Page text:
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Nazi punks f**k off photo
Nazi punks f**k off

John Carpenter is fighting with neo-Nazis over the message of They Live


This is the world we live in today
Jan 05
// Hubert Vigilla
They Live is one of John Carpenter's indisputable masterpieces. Part satire and part ass-kicker, the film is all about the horrors of capitalism, consumerism, and 80s excess. Yet because the Internet exists and it is awful, a...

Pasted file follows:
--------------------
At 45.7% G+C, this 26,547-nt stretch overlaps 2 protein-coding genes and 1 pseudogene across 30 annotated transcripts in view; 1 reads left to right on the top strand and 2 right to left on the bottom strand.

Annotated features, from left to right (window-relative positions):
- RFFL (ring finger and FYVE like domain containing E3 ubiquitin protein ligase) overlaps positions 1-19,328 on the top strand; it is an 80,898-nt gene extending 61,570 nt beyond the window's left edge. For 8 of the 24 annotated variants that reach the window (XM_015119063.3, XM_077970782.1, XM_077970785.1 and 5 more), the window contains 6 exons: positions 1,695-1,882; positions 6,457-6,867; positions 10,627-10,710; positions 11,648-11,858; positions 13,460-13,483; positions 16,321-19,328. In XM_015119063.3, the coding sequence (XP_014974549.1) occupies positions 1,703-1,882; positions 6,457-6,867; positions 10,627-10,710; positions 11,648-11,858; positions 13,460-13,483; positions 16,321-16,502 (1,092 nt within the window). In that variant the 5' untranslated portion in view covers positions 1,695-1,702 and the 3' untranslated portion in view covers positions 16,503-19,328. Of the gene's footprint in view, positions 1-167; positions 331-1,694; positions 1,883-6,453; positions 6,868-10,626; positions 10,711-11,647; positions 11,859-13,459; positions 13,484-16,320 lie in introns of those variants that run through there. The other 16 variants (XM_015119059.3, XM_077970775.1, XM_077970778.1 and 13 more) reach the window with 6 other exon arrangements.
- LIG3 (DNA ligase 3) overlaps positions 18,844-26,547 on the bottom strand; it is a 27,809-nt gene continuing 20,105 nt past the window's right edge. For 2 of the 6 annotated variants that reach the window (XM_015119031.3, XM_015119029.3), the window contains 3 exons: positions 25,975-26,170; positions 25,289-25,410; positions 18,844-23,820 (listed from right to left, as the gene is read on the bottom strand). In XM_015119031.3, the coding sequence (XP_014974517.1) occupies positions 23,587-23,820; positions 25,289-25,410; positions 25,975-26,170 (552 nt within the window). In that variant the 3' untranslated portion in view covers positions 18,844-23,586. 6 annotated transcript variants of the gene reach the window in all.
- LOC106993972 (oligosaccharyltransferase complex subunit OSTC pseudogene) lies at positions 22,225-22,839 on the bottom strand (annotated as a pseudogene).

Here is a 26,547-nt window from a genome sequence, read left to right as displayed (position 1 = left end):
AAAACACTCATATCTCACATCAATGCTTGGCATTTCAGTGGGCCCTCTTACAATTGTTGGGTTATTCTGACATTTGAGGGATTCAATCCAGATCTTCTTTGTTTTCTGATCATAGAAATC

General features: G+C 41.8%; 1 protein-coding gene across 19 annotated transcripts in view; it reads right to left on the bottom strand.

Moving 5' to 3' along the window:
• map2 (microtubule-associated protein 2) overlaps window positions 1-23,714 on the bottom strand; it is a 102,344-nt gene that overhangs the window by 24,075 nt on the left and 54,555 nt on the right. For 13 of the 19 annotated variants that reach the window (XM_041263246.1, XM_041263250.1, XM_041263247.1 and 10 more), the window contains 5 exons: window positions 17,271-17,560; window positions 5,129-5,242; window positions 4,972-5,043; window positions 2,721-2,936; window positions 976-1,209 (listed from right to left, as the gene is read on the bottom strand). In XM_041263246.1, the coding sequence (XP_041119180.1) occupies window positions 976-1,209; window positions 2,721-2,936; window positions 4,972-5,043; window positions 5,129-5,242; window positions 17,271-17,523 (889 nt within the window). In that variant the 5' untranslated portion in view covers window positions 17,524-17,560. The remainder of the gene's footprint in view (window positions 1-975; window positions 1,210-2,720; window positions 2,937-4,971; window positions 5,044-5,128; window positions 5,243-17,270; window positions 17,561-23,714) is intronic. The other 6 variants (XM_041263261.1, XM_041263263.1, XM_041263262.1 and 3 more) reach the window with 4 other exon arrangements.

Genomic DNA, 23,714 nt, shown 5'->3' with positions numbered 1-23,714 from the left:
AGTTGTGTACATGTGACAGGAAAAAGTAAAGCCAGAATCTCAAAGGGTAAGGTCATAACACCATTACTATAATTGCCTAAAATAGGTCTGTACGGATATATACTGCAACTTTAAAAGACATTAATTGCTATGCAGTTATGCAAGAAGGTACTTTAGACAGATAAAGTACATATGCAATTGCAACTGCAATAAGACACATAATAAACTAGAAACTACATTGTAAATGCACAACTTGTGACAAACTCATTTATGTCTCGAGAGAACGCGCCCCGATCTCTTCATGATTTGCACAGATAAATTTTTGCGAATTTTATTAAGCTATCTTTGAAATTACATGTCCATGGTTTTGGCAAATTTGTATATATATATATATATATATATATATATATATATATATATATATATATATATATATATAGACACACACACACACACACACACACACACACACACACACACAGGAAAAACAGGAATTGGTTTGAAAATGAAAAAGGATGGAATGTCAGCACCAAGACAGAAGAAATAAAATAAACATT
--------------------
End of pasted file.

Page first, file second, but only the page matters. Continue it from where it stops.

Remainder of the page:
Review: The Forest

Jan 08 // Alec Kubas-Meyer